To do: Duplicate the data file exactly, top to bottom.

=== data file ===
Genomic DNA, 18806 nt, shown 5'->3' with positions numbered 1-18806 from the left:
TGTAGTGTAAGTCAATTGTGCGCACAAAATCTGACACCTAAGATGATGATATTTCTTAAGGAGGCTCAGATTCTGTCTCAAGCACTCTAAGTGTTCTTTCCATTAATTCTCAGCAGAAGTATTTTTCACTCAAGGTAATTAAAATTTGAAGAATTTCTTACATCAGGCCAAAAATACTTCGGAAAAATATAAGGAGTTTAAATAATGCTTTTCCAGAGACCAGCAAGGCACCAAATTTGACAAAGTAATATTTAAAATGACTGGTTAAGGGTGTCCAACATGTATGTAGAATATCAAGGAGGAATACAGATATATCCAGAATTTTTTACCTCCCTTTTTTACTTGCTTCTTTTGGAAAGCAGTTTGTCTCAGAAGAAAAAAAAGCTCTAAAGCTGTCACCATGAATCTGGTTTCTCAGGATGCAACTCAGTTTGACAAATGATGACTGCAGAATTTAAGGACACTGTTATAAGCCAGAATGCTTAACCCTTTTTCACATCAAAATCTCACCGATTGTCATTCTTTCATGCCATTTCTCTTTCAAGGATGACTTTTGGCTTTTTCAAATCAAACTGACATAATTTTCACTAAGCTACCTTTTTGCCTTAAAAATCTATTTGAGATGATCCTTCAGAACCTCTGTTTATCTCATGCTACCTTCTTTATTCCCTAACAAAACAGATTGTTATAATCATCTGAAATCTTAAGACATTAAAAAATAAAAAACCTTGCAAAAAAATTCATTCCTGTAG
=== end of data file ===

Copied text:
Genomic DNA, 18806 nt, shown 5'->3' with positions numbered 1-18806 from the left:
TGTAGTGTAAGTCAATTGTGCGCACAAAATCTGACACCTAAGATGATGATATTTCTTAAGGAGGCTCAGATTCTGTCTCAAGCACTCTAAGTGTTCTTTCCATTAATTCTCAGCAGAAGTATTTTTCACTCAAGGTAATTAAAATTTGAAGAATTTCTTACATCAGGCCAAAAATACTTCGGAAAAATATAAGGAGTTTAAATAATGCTTTTCCAGAGACCAGCAAGGCACCAAATTTGACAAAGTAATATTTAAAATGACTGGTTAAGGGTGTCCAACATGTATGTAGAATATCAAGGAGGAATACAGATATATCCAGAATTTTTTACCTCCCTTTTTTACTTGCTTCTTTTGGAAAGCAGTTTGTCTCAGAAGAAAAAAAAGCTCTAAAGCTGTCACCATGAATCTGGTTTCTCAGGATGCAACTCAGTTTGACAAATGATGACTGCAGAATTTAAGGACACTGTTATAAGCCAGAATGCTTAACCCTTTTTCACATCAAAATCTCACCGATTGTCATTCTTTCATGCCATTTCTCTTTCAAGGATGACTTTTGGCTTTTTCAAATCAAACTGACATAATTTTCACTAAGCTACCTTTTTGCCTTAAAAATCTATTTGAGATGATCCTTCAGAACCTCTGTTTATCTCATGCTACCTTCTTTATTCCCTAACAAAACAGATTGTTATAATCATCTGAAATCTTAAGACATTAAAAAATAAAAAACCTTGCAAAAAAATTCATTCCTGTAG